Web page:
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Mitchell residents reflect on explosion that destroyed their homes 10 years ago

Staring at the pile of rubble that was once his home, Dennis Burnham couldn't believe what he saw. The remnants of Burnham's home -- where he had lived for 22 years -- was blown into neighboring yards and forced through windows, doors and walls. ...

Ten years ago, March 8, 2007, a natural gas explosion destroyed three homes on the 1600 block of Bridle Drive in Mitchell. Two of the families affected most have rebuilt their homes on the same lots. (Sarah Barclay/Republic)
Ten years ago, March 8, 2007, a natural gas explosion destroyed three homes on the 1600 block of Bridle Drive in Mitchell. Two of the families affected most have rebuilt their homes on the same lots. (Sarah Barclay/Republic)

Staring at the pile of rubble that was once his home, Dennis Burnham couldn't believe what he saw.

The remnants of Burnham's home - where he had lived for 22 years - was blown into neighboring yards and forced through windows, doors and walls. Much of what he owned was strewn into the Mitchell streets for him to find, like a twisted Easter egg hunt.

Firefighters to his left worked to put out flames and a breeze pushed insulation and pictures through the air while police officers escorted shocked, confused homeowners around the scene. Burnham remembers it like it happened yesterday.

Then he opens his eyes.

He's back to present-day, sitting in his home 10 years to the day after a natural gas explosion leveled his home and two others on the 1600 block of Bridle Drive in the east side of Mitchell. The explosion happened on March 8, 2007 at his next-door neighbor's house as the result of a cracked gas line, and caused visible damage to at least seven more nearby homes. The blast was felt throughout town, but no deaths or injuries were reported.

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The force of the blast launched debris hundreds of feet away, with firefighters at the time reporting to have found debris 300 feet away from Jeanne and Robert Lorenz's home and as far away as Eighth Avenue.

"It sounds silly, but I didn't care. The house, it's just a thing," Burnham said Wednesday. "As long as everyone's OK, that's all that matters. It went boom, we cleaned up and that was the end of it."

Robert Lorenz was at work at the time of the explosion. A decade later, he still remembers hearing what he thought at the time was a "sonic boom," and brushing it off as strange, but nothing to worry about.

Shortly after, he got a phone call from a friend, informing him a house on his block was on fire. So Lorenz took an early lunch to check out the action.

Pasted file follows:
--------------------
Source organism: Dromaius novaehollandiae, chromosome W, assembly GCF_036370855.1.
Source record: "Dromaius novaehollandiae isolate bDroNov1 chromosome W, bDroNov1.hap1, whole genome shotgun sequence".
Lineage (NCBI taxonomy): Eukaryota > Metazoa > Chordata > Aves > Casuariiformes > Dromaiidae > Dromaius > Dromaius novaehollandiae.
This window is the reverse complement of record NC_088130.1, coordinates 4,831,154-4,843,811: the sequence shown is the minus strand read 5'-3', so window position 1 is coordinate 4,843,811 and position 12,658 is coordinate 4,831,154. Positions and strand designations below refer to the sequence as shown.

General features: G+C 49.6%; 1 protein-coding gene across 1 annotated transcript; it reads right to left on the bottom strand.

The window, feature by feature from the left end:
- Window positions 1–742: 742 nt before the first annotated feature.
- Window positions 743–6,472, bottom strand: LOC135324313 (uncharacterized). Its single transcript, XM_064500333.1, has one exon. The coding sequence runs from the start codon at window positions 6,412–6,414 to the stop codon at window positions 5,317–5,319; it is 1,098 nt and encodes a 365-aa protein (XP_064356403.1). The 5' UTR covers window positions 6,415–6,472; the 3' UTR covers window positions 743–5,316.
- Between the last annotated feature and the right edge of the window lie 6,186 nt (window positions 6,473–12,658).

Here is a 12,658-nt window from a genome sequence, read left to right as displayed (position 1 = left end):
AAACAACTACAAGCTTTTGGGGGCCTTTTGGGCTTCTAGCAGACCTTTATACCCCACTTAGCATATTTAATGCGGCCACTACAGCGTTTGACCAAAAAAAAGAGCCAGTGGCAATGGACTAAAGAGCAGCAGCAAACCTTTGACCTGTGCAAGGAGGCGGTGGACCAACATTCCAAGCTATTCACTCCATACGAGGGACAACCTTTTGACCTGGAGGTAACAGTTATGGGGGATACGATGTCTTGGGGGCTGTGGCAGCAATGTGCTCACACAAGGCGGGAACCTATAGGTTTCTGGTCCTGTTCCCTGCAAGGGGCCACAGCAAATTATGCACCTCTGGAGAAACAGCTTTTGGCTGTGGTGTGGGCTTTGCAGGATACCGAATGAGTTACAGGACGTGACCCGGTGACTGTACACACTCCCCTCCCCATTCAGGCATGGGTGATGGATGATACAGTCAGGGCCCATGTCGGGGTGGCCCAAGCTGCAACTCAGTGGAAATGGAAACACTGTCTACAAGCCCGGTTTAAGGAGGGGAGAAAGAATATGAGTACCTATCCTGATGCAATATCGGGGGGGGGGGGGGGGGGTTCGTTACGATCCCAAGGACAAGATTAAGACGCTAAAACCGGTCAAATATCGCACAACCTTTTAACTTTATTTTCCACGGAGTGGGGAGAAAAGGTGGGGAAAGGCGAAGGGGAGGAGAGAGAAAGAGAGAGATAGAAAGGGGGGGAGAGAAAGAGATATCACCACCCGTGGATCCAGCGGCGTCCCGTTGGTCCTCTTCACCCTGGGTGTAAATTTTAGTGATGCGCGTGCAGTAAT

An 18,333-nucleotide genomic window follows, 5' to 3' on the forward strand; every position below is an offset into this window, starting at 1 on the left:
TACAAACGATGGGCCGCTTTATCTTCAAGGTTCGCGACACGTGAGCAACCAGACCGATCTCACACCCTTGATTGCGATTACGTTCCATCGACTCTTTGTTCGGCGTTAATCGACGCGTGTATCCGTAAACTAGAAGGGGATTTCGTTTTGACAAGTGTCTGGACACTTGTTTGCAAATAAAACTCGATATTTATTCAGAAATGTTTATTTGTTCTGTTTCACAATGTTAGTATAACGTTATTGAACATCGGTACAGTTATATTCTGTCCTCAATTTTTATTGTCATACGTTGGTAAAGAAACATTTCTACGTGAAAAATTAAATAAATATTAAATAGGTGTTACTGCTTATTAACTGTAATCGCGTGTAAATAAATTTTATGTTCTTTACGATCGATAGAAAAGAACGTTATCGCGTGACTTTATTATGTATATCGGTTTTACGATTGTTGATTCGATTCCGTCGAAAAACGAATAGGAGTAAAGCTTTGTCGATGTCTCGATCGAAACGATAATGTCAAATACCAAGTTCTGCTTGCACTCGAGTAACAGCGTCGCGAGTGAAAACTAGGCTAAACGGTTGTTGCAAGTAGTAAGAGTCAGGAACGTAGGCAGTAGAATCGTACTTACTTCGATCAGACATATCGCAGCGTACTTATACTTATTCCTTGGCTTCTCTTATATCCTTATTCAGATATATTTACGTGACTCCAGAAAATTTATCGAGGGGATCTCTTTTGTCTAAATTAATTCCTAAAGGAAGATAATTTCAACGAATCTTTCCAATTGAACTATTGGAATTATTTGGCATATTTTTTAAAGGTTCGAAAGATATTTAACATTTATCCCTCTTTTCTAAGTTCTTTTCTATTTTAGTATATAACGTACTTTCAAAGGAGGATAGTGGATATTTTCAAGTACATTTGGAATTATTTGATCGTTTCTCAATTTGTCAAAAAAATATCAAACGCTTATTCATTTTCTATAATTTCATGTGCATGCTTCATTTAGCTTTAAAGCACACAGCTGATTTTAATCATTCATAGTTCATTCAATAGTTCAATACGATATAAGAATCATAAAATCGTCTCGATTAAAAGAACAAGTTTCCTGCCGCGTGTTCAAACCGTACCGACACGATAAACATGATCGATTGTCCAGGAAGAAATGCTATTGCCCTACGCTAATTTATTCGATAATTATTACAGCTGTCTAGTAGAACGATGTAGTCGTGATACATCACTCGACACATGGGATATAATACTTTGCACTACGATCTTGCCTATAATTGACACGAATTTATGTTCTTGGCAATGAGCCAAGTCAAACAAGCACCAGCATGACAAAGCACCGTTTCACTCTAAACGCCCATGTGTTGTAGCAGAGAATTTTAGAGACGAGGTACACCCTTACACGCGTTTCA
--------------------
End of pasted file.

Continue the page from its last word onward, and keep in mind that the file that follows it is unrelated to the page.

In the few minutes it took him to get from work to the scene, it never crossed his mind that it would be his life that would be turned upside down.

"I looked at (Burnham's) house and it was a mess. I looked at the gal on the other side's house and it looked like a mess, too," Lorenz said. "Then I'm standing there and I go, 'Where the (heck) is my house?' "

The destruction was unlike anything Mitchell Chief of Public Safety Lyndon Overweg had ever seen before, and he hasn't seen a similar scene since, though there have been a handful of explosions in the area in the past decade.

"I remember driving up there and seeing just total devastation - total destruction," Overweg said. "It was really something else that nobody got killed that day."

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Rebuilding

Nearly everything Lorenz and his wife, Jeanne, owned was destroyed in the explosion, sparing only a few charred photographs and chipped knickknacks that now sit in plastic totes in the couple's new home, rebuilt on the same lot.

Some aspects of his new home he likes better than the one blown away, but Lorenz said he sometimes is nostalgic about what he had. And the retiree is still working on the final touches of his and Jeanne's house, with just the basement left to be finished. A self-proclaimed handyman, Lorenz has done all of the rebuilding himself, with minimal outside help, so the 10-year project has taken on a special meaning. He anticipates the final, "small" details in the basement will be done soon.

And for the two men, the age-old sentiment that "time heals all wounds" has proven to be true. So much so, that sometimes they even forget the exact date the explosion happened, often having to call each other for confirmation.

Even still, Lorenz said he wanders the field behind his new home, in search of any remnants of what once was.

"I'm not walking around with a metal detector, but every once in awhile, something comes up out of the ground," he said. "But, man, we were so lucky. It could have been so much worse."

And the longtime neighbors say they're some of the last to remain in the neighborhood, as many of the families who lived in the area at the time of the explosion have moved away. Sometimes, Burnham said, people ask if he and the Lorenz family are still friends, or if the incident pushed them apart. The question always makes Burnham giggle.

"Why wouldn't we be," Burnham said. "If they had done that on purpose, blowing my house up, maybe not so much, but we're best friends to this day and do lots of stuff together. You have a lot of memories in your life, you can't fuss over all of them. It's just something you live through."

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